Who Lives Longer — Night Owls or Early Birds?

By Dennis Thompson
HealthDay Reporter

THURSDAY, April 12, 2018 (HealthDay News) — “Night owls” might pay a price when it comes to their health and longevity, a new study reports.

Folks who stay up late and struggle to wake in the morning have a 10 percent higher risk of dying sooner than so-called “morning larks” who are early to bed and early to rise, said lead researcher Kristin Knutson. She’s an associate professor of neurology at Northwestern University Feinberg School of Medicine in Chicago.

“It is important for people who are night owls to learn there may be health consequences, but there may be things they can do to help overcome those problems,” Knutson said. “There’s hope, but it may take some effort.”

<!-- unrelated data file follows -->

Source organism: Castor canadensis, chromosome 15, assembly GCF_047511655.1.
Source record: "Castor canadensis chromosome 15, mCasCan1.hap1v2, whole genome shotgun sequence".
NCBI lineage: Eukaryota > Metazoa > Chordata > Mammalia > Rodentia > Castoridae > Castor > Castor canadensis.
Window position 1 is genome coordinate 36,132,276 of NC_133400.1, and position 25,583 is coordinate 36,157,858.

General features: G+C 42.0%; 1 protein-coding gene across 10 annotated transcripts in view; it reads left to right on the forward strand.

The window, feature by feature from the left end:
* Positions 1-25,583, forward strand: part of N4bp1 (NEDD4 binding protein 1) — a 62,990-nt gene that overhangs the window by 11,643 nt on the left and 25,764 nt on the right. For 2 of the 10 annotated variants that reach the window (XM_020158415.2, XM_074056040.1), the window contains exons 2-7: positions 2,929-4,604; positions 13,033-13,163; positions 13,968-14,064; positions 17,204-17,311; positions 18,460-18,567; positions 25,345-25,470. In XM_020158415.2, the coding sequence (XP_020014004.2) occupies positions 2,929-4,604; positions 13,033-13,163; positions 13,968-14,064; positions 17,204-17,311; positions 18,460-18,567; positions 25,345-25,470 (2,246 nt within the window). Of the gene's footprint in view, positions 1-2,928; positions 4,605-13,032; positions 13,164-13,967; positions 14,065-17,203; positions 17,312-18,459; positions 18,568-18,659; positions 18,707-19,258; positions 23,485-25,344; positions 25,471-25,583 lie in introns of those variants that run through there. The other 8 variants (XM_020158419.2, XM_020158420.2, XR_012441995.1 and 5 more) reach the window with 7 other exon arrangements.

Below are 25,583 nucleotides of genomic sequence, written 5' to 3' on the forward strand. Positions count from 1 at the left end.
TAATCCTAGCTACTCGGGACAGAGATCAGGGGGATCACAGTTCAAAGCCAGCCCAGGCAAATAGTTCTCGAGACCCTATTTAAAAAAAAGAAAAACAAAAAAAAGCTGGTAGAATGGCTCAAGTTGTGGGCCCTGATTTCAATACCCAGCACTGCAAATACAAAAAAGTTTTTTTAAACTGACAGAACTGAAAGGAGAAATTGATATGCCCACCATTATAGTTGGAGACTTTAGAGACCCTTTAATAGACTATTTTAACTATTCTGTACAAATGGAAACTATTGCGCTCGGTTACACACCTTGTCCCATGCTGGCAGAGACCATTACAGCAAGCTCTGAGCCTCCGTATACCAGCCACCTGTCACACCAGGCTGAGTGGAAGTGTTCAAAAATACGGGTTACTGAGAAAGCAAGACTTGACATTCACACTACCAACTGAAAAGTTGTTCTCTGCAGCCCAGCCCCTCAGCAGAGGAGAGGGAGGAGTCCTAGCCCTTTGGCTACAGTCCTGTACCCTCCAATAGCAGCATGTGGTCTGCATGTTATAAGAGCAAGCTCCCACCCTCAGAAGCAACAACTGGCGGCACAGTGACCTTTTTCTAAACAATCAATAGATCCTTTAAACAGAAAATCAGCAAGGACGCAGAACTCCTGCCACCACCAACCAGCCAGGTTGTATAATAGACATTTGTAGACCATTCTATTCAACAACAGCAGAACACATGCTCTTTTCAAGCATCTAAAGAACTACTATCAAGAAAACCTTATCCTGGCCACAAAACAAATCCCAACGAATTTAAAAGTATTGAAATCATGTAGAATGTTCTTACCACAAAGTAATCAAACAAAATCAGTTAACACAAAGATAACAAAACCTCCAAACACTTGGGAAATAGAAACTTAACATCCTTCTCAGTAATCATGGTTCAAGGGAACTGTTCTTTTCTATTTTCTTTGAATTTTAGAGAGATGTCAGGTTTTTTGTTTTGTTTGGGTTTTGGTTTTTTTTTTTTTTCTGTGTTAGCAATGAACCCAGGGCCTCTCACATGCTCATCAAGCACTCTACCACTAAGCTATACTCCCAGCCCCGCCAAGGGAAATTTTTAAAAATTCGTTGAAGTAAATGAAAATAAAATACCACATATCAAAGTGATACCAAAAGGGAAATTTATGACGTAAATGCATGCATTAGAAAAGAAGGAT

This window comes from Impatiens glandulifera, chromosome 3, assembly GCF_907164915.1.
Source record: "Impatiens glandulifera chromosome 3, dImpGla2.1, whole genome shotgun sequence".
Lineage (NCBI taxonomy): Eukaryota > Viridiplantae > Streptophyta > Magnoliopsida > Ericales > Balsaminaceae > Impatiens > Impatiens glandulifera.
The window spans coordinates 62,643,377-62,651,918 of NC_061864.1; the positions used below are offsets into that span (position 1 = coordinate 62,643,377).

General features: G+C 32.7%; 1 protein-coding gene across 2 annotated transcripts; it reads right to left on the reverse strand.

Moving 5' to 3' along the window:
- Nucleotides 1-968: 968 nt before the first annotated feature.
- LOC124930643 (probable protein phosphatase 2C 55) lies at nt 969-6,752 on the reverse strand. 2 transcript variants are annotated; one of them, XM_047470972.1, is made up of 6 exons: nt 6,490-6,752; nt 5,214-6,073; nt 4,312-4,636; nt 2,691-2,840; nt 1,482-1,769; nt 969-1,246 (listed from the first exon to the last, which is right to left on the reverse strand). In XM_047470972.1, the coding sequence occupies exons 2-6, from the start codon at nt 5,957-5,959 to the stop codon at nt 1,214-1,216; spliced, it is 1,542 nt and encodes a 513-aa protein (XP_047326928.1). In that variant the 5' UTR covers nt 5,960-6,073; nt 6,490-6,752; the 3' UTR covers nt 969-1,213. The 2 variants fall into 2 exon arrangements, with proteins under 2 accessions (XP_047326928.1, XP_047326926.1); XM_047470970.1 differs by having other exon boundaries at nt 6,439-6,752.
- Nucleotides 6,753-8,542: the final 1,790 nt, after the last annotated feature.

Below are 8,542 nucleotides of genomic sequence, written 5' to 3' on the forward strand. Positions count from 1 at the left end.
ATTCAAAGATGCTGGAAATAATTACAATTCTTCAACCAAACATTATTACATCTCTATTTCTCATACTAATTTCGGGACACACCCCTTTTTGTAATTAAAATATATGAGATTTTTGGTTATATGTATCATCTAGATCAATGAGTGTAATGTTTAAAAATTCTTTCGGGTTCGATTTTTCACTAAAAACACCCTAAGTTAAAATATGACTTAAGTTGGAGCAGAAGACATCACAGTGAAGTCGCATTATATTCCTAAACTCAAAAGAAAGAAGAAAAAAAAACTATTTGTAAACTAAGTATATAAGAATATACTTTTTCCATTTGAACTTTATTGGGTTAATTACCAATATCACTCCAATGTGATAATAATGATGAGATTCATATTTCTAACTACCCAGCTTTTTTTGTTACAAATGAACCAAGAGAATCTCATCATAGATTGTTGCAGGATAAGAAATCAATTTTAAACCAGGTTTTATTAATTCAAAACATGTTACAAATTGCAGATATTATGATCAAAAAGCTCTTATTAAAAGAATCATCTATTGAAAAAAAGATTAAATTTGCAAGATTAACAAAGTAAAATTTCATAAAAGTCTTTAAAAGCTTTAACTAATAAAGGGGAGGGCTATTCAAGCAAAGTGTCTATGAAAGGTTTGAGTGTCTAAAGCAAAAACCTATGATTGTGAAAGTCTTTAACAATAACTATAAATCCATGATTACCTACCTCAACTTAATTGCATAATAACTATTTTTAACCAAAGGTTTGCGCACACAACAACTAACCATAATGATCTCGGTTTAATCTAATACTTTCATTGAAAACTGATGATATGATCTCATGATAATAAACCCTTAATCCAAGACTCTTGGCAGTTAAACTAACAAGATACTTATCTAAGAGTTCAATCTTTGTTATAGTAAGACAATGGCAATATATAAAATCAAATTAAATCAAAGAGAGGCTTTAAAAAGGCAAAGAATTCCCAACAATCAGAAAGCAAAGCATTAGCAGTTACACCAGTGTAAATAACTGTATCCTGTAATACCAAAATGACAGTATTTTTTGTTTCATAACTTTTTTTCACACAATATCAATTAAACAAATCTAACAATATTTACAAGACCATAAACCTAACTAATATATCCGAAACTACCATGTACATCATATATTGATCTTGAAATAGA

This finding is based on a study of more than 433,000 British adults. As part of the study, they were asked to place themselves into one of four categories — definite morning or evening types, or moderate morning or evening types.

“For morning lark types, the clock is set to have things happen earlier in the day — go to sleep earlier, wake up earlier, eat earlier,” Knutson said. “And then, of course, the reverse is true for night owls.”

About a quarter of folks identified themselves as morning larks, and about 9 percent said they were definitely night owls, Knutson said.

The researchers then tracked the health of all participants for 6.5 years, to see whether sleeping patterns were associated with an increased risk of death and illness.

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